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CSE gets flak on TV

Responding to msg by [email protected] () on Tue, 14 
Nov  4:47 PM

>For those who care, the Communications Security 
>Establishment has been  getting some flak for spying on 
>Mex. during NAFTA talks and on Korea to  help us sell 
>Can. nuke reactors:

Here's a facet of the burgeoning counterspying, oops, biz-intel 
blathering, oops, globally competing, oops, leveling the 
playing field, oops, securing the econo-nation, oops, 
downsizing spies and X-spies and XX-ing spies and putting to 
pasture cud-chomping nincompoops of the Chomsky-contra-CIA 
golden-asses era:


   The Wall Street Journal, November 14, 1995, p. A15.

   This Is the CEO -- Get Me the CIA [Op-Ed, excerpts]

   By Ernest Brod. (Mr. Brod is executive managing director of
   Kroll Associates, an international investigation, business
   intelligence and security frim based in New York.)

   While government policy makers ponder and debate [economic
   espionage] issues, U.S. companies are fighting the global
   competitiveness battle. In the past year U.S. companies
   have rushed to level the playing field with foreign
   competitors who have long exploited the advantage of
   competitor intelligence. For years, foreign-based
   multinationals have had teams of people devoted to learning
   as much as they could about their U.S. competitors. The
   methods ranged from in-depth research and analysis of
   publicly available information to covert and sometimes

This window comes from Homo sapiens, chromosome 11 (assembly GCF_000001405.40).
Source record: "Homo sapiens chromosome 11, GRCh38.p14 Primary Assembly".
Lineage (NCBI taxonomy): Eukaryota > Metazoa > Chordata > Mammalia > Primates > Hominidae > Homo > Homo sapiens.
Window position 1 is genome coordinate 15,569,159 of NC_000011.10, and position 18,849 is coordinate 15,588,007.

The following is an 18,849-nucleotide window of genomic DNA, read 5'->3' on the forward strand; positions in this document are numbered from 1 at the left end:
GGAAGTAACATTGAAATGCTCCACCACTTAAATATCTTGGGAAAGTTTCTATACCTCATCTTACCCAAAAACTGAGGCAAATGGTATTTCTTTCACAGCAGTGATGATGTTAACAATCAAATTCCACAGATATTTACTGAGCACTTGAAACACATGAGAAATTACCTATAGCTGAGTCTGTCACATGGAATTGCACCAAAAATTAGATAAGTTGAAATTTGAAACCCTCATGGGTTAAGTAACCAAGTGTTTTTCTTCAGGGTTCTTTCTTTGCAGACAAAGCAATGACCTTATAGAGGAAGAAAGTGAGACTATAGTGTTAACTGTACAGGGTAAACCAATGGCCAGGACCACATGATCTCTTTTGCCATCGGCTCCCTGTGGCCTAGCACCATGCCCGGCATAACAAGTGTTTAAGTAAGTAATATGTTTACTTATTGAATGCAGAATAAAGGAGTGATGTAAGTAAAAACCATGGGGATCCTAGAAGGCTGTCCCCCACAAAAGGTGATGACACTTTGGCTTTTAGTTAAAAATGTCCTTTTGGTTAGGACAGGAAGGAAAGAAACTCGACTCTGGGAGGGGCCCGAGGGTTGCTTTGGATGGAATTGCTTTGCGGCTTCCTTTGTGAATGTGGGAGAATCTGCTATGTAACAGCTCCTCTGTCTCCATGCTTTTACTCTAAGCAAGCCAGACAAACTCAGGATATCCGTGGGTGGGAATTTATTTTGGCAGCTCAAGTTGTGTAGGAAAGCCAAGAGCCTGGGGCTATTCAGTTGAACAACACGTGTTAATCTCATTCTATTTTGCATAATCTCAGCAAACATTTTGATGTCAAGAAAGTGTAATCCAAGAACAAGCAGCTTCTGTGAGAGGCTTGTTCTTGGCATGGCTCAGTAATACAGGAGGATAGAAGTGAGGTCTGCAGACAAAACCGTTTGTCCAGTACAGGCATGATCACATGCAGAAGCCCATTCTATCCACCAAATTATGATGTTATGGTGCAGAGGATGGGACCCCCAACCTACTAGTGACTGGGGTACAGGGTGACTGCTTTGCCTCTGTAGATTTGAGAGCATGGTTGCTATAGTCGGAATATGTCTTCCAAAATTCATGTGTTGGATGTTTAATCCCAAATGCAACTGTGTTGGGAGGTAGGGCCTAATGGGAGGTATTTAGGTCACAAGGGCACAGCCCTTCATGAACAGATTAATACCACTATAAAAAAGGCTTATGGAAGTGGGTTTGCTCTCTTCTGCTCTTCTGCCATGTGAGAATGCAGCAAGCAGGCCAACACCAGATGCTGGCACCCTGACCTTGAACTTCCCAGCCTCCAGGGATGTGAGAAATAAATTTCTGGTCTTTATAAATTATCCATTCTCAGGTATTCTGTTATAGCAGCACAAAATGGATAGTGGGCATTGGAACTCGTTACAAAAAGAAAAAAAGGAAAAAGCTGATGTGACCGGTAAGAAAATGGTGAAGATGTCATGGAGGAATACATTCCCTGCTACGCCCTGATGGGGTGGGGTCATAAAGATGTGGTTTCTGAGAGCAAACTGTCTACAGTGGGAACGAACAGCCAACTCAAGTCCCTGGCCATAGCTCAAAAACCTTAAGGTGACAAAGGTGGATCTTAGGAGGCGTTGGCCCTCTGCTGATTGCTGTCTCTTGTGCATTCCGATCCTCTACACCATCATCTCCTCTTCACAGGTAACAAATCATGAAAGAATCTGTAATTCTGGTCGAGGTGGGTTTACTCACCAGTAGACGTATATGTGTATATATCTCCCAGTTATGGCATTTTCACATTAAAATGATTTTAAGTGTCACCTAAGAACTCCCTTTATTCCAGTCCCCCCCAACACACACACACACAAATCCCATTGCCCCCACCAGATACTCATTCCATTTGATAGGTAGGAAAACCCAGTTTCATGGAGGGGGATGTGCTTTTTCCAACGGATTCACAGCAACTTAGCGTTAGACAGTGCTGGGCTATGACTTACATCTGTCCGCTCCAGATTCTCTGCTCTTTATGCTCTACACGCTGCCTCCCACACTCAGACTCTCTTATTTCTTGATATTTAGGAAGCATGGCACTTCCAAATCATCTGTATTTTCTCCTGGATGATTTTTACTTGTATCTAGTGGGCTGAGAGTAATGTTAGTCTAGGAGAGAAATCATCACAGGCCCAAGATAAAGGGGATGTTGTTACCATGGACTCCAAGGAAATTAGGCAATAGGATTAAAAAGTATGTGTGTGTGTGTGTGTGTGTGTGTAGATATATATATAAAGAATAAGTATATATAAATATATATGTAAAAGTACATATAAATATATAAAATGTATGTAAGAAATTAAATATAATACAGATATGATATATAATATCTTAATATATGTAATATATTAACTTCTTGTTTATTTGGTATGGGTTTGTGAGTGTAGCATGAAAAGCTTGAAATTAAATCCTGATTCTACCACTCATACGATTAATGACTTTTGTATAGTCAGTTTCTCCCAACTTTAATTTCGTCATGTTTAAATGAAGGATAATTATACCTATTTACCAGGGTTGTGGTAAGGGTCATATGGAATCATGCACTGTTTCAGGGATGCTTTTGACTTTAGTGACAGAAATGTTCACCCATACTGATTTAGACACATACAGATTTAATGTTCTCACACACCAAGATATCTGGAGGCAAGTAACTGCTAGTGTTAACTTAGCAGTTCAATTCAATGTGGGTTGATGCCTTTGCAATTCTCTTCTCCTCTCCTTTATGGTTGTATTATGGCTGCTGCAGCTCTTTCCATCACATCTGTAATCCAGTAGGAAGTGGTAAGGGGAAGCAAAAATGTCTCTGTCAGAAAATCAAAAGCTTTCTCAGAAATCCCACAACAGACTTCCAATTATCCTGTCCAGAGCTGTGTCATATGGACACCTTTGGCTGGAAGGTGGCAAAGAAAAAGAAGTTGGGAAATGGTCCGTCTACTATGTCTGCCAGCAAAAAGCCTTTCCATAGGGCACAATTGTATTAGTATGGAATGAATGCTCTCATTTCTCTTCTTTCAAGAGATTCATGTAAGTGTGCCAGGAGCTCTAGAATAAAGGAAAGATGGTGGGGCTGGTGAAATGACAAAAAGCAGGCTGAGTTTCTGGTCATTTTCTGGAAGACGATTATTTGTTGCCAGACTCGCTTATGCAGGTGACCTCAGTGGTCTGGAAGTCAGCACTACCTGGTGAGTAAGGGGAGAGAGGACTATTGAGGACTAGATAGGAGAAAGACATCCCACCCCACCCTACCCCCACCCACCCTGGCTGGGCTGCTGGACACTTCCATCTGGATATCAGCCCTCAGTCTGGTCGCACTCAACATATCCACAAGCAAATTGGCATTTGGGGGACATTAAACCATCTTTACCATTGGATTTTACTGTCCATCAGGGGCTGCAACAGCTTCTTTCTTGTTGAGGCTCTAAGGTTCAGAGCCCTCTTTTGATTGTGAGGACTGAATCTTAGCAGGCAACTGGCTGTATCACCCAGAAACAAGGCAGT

clumsy attempts at industrial espionage, in some cases with
   the active support of their government's intelligence

   Today, having had their consciousness raised by the global
   business realities of the '90s, U.S. companies in all
   industries are scrambling to set up units devoted to
   gathering strategic information about the competition.
   Teams can be found at both corporate and division levels;
   they may be multi-department or reside within planning,
   development, marketing, finance or international units.
   They may have euphemistic labels and they increasingly draw
   upon burgeoning numbers of outside private resources.

   In recent months, for example, my firm was asked to help

   + Whether an Asian competitor will take advantage of the
   North American Free Trade Agreement to establish facilities
   in Mexico in order to supply the U.S. market.

   + How an overseas competitor with an apparently comparable
   cost base can consistently produce lower bids.

   + Who controls an overseas private company and how deep are
   their pockets.

   While the controversy continues over whether U.S. companies
   should be favored with government-sponsored industrial
   intelligence, managers are already employing legal and
   ethical research and investigative techniques to learn more
   about the methods, resources and plans of their marketplace

   These forays may not be exciting, risky or glamorous enough
   for our battle-hardened spy masters, but they help American
   strategists win hard-fought ground from their adversaries.